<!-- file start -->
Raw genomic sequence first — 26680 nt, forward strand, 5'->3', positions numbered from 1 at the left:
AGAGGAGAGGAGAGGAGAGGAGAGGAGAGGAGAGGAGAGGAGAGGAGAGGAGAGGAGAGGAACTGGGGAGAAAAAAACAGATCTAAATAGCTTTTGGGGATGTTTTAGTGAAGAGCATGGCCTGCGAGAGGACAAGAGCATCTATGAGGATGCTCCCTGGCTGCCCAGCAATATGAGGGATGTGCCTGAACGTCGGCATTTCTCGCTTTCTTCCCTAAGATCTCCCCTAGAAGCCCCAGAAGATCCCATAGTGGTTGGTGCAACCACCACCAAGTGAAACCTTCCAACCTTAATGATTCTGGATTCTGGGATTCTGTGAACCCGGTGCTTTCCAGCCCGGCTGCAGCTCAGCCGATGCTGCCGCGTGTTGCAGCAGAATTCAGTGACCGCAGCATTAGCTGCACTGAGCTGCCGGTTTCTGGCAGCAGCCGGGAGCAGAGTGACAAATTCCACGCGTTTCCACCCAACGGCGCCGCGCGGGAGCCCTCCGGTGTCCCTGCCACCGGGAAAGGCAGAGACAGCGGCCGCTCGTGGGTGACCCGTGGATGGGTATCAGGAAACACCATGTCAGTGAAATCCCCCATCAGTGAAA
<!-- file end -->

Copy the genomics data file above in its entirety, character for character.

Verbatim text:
Raw genomic sequence first — 26680 nt, forward strand, 5'->3', positions numbered from 1 at the left:
AGAGGAGAGGAGAGGAGAGGAGAGGAGAGGAGAGGAGAGGAGAGGAGAGGAGAGGAGAGGAACTGGGGAGAAAAAAACAGATCTAAATAGCTTTTGGGGATGTTTTAGTGAAGAGCATGGCCTGCGAGAGGACAAGAGCATCTATGAGGATGCTCCCTGGCTGCCCAGCAATATGAGGGATGTGCCTGAACGTCGGCATTTCTCGCTTTCTTCCCTAAGATCTCCCCTAGAAGCCCCAGAAGATCCCATAGTGGTTGGTGCAACCACCACCAAGTGAAACCTTCCAACCTTAATGATTCTGGATTCTGGGATTCTGTGAACCCGGTGCTTTCCAGCCCGGCTGCAGCTCAGCCGATGCTGCCGCGTGTTGCAGCAGAATTCAGTGACCGCAGCATTAGCTGCACTGAGCTGCCGGTTTCTGGCAGCAGCCGGGAGCAGAGTGACAAATTCCACGCGTTTCCACCCAACGGCGCCGCGCGGGAGCCCTCCGGTGTCCCTGCCACCGGGAAAGGCAGAGACAGCGGCCGCTCGTGGGTGACCCGTGGATGGGTATCAGGAAACACCATGTCAGTGAAATCCCCCATCAGTGAAA